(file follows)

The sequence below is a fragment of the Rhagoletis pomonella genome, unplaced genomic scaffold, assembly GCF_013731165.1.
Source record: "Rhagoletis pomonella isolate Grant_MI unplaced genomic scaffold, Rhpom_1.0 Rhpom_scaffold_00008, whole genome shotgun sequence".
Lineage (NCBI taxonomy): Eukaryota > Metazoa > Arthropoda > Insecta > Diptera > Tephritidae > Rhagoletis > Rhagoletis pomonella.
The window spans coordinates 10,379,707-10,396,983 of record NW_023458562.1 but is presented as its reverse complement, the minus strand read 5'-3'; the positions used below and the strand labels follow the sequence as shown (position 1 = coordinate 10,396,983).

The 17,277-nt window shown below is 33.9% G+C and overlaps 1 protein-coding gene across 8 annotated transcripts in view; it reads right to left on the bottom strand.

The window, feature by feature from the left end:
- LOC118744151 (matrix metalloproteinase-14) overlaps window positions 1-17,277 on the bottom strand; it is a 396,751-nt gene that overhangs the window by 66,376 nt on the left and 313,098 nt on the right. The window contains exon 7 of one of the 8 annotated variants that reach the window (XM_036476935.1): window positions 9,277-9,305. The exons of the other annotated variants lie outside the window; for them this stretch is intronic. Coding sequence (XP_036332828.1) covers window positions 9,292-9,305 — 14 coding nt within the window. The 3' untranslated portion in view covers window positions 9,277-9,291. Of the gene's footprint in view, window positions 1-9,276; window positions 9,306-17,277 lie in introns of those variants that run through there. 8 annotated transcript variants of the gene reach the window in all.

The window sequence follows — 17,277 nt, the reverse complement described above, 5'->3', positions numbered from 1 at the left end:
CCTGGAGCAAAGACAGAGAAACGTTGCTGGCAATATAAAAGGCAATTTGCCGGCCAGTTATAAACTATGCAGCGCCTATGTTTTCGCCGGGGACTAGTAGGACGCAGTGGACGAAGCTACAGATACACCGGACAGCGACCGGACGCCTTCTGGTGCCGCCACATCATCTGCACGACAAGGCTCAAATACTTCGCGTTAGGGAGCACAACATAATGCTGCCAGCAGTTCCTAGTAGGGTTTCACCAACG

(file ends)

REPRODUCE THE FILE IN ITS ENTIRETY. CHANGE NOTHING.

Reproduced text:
The sequence below is a fragment of the Rhagoletis pomonella genome, unplaced genomic scaffold, assembly GCF_013731165.1.
Source record: "Rhagoletis pomonella isolate Grant_MI unplaced genomic scaffold, Rhpom_1.0 Rhpom_scaffold_00008, whole genome shotgun sequence".
Lineage (NCBI taxonomy): Eukaryota > Metazoa > Arthropoda > Insecta > Diptera > Tephritidae > Rhagoletis > Rhagoletis pomonella.
The window spans coordinates 10,379,707-10,396,983 of record NW_023458562.1 but is presented as its reverse complement, the minus strand read 5'-3'; the positions used below and the strand labels follow the sequence as shown (position 1 = coordinate 10,396,983).

The 17,277-nt window shown below is 33.9% G+C and overlaps 1 protein-coding gene across 8 annotated transcripts in view; it reads right to left on the bottom strand.

The window, feature by feature from the left end:
- LOC118744151 (matrix metalloproteinase-14) overlaps window positions 1-17,277 on the bottom strand; it is a 396,751-nt gene that overhangs the window by 66,376 nt on the left and 313,098 nt on the right. The window contains exon 7 of one of the 8 annotated variants that reach the window (XM_036476935.1): window positions 9,277-9,305. The exons of the other annotated variants lie outside the window; for them this stretch is intronic. Coding sequence (XP_036332828.1) covers window positions 9,292-9,305 — 14 coding nt within the window. The 3' untranslated portion in view covers window positions 9,277-9,291. Of the gene's footprint in view, window positions 1-9,276; window positions 9,306-17,277 lie in introns of those variants that run through there. 8 annotated transcript variants of the gene reach the window in all.

The window sequence follows — 17,277 nt, the reverse complement described above, 5'->3', positions numbered from 1 at the left end:
CCTGGAGCAAAGACAGAGAAACGTTGCTGGCAATATAAAAGGCAATTTGCCGGCCAGTTATAAACTATGCAGCGCCTATGTTTTCGCCGGGGACTAGTAGGACGCAGTGGACGAAGCTACAGATACACCGGACAGCGACCGGACGCCTTCTGGTGCCGCCACATCATCTGCACGACAAGGCTCAAATACTTCGCGTTAGGGAGCACAACATAATGCTGCCAGCAGTTCCTAGTAGGGTTTCACCAACG